AN NHS pay rise hailed by Health Secretary Humza Yousaf as the largest since devolution has been branded a “kick in the teeth” and “deeply insulting” by unions.

Health workers have been offered a flat pay uplift of £2205 – backdated to April – with the offer coming after talks that stretched into the early hours of Friday, according to the Scottish Government.

The offer would mean the lowest paid staff would see their pay increase by more than 11%.

But while Yousaf heralded the offer as the largest since devolution, some unions have already indicated their opposition to it.

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“We welcome additional support for the lowest paid members of our NHS workforce, especially in a time of such high inflation,” said Alex MacKenzie, chair of the council of the Chartered Society of Physiotherapy.

“But it is simply a kick in the teeth to come back with an offer that is actually lower than the one already rejected for a substantial number of our members.”

The Royal College of Midwives described the offer as “deeply insulting”.

The union’s director for Scotland, Jaki Lambert, said: “This is not the substantially increased offer promised by the Scottish Government and it will be very, very disappointing news for midwives across the country.

“It is designed to make them and NHS staff think they are getting something, when in reality they are getting very little.

“They and their colleagues will not be fooled by this tiny carrot that the Scottish Government is dangling in front of them.”

The Royal College of Nursing, which was seeking an offer that was 5% above inflation, said there ballot for strike action will continue.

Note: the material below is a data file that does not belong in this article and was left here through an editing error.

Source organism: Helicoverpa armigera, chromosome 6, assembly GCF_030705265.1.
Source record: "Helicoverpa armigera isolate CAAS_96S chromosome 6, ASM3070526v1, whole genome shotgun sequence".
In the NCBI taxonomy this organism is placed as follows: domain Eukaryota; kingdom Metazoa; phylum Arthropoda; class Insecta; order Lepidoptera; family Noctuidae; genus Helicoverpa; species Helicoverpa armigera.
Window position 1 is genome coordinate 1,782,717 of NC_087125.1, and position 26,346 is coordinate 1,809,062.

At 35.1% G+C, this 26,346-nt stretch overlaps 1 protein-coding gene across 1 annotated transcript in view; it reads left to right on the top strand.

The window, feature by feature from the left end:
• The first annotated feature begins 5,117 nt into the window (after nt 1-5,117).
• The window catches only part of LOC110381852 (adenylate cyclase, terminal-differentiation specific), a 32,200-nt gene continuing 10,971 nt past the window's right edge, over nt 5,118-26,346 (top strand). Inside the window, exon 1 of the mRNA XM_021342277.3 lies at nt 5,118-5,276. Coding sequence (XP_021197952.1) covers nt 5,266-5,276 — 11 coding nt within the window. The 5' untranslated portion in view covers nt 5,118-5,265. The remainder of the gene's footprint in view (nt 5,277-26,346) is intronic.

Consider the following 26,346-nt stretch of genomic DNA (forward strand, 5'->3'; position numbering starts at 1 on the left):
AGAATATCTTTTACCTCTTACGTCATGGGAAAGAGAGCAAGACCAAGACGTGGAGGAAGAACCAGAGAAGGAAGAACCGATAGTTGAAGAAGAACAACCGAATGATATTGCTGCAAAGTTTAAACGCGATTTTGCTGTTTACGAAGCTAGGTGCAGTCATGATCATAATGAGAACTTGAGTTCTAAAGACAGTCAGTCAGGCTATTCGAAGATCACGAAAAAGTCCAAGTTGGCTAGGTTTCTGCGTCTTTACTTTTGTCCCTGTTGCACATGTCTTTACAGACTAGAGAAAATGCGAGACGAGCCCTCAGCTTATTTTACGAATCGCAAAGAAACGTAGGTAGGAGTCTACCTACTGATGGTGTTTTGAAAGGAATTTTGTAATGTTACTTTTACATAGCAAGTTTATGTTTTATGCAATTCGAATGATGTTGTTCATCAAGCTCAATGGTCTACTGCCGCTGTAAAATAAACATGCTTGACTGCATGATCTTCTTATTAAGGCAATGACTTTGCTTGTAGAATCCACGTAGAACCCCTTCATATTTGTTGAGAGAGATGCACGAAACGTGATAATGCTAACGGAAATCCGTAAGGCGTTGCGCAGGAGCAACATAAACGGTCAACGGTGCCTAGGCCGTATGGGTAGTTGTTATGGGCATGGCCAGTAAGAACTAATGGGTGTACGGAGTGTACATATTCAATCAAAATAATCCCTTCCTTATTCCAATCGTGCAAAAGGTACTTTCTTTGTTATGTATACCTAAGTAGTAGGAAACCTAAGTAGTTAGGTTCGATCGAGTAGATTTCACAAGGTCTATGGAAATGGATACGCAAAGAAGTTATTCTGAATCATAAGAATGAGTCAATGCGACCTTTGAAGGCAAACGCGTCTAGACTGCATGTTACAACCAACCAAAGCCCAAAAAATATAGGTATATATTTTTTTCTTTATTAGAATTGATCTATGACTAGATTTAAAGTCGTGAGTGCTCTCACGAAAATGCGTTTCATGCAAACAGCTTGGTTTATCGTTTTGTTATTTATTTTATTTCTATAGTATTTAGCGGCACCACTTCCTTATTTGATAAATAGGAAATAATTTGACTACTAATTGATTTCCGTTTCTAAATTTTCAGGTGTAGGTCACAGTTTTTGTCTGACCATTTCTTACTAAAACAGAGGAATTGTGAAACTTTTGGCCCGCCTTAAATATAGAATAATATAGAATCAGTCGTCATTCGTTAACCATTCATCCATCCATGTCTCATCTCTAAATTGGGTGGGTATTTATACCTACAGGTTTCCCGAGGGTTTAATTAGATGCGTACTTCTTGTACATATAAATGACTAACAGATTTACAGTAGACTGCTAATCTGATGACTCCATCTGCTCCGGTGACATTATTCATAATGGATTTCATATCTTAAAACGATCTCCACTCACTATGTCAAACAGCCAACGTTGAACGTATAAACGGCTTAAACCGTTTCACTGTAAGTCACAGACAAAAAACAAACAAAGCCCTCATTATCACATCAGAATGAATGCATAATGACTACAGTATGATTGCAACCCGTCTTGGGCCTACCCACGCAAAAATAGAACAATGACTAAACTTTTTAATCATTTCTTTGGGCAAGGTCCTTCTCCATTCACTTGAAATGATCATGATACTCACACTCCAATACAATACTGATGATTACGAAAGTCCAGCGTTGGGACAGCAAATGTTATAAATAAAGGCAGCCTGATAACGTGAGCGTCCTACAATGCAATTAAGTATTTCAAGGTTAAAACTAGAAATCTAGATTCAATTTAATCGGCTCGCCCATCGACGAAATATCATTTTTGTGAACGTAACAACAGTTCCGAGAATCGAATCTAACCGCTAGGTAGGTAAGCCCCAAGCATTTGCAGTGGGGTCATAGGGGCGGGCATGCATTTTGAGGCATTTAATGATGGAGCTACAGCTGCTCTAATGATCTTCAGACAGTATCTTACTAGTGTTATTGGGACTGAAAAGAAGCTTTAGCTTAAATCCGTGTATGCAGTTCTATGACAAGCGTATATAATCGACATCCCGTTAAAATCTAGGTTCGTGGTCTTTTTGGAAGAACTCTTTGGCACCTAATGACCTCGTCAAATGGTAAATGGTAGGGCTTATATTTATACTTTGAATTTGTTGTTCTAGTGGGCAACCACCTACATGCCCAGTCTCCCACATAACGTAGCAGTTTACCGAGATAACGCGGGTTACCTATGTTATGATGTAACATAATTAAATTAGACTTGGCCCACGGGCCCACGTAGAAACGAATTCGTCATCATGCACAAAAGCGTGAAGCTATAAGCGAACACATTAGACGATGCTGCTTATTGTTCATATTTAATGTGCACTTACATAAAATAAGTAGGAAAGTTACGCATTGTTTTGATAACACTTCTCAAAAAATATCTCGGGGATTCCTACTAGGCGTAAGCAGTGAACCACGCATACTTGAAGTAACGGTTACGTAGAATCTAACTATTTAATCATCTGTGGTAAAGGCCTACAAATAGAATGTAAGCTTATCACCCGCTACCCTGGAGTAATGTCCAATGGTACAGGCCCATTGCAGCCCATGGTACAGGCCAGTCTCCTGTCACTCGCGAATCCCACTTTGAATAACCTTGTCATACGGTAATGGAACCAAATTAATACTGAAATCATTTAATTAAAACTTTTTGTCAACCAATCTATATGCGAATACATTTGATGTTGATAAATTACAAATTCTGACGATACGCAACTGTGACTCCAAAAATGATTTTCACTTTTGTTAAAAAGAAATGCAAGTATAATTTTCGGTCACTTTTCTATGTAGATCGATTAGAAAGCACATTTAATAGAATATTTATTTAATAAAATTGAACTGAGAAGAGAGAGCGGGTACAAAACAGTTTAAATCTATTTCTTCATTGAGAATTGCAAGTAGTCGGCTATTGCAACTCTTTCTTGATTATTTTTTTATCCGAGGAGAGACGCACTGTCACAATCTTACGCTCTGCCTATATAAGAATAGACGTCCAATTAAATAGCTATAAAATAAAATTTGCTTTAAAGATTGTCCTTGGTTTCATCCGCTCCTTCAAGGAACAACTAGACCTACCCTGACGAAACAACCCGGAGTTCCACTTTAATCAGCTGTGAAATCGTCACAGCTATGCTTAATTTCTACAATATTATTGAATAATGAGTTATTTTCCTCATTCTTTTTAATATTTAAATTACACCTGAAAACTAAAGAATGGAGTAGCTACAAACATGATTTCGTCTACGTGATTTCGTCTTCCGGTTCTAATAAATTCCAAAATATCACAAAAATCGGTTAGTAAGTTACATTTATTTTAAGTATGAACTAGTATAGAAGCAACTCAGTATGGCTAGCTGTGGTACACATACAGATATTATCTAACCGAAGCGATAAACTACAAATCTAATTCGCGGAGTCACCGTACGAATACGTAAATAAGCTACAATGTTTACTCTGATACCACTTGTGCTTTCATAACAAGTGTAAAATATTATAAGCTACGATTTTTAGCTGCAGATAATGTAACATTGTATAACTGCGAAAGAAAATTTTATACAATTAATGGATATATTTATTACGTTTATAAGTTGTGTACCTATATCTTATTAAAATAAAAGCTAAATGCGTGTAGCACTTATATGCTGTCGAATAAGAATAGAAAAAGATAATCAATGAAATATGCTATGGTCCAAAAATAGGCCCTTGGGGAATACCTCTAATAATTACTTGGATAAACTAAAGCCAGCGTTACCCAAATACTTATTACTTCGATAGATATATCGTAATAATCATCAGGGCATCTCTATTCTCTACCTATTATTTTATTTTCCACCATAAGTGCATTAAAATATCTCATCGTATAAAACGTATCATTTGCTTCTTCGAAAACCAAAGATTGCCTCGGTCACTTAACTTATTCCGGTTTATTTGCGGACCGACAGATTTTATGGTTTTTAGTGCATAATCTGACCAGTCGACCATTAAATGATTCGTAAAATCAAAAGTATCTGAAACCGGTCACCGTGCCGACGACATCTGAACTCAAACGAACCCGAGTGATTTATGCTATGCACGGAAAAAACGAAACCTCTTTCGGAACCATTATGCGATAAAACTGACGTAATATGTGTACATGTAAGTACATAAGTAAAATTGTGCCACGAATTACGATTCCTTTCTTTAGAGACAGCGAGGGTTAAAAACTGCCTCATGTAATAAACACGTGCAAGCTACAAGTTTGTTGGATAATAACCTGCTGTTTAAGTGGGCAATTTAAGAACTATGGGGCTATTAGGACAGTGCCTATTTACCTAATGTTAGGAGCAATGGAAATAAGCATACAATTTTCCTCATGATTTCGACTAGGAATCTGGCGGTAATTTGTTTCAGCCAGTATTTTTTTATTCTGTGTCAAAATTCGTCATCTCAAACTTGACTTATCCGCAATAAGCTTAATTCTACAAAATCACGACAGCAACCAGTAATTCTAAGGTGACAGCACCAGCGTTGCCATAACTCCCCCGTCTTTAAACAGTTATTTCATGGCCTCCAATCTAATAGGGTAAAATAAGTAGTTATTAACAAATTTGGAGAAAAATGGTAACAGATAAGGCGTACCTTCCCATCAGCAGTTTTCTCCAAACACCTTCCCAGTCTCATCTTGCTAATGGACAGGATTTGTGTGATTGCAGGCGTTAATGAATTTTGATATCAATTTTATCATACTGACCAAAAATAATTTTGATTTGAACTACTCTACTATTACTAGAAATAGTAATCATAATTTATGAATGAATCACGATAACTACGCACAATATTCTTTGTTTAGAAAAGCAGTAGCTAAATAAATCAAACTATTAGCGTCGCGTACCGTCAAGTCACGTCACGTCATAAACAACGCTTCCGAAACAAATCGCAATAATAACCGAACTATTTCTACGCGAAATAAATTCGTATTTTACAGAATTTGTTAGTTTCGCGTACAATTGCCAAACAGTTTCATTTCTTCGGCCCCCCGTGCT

“Yet again the Scottish Government has failed to listen to our members’ concerns for the safety of their patients,” said RCN Scotland director Colin Poolman.

“They have failed to recognise the safety critical role of all nursing staff and their essential contribution to our NHS and our nation’s health.”

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But Unison said the offer was an “improvement” that would be put to members, with Wilma Brown, the chairwoman of its health committee saying: “We are sharing the details with NHS staff right now as they will decide whether this offer is good enough.

“Unison Scotland’s Health Committee will meet on Wednesday to fully consider the detail of the offer and agree the next steps.

“Unison believe that a flat rate offer will help all staff meet at least some of the cost-of-living crisis we are all facing.

Speaking after the offer was made, Yousaf said: “I am grateful to trade union colleagues and NHS employers for constructive discussions on pay,” he said.

“This has been another exceptionally challenging year for our health service and we have a difficult winter ahead, but I am pleased that we are able to recognise the service and dedication of our healthcare and support staff with this pay offer.

“We owe NHS staff a debt of gratitude for leading us through the greatest public health crisis in recent history.

“This improved pay offer, which is the largest of its kind since devolution, reflects their hard work and will go a long way to help them through the cost of living crisis.

“We are rightly focussing the biggest increases for those who are the lowest paid, as we know the cost crisis is impacting them disproportionately.”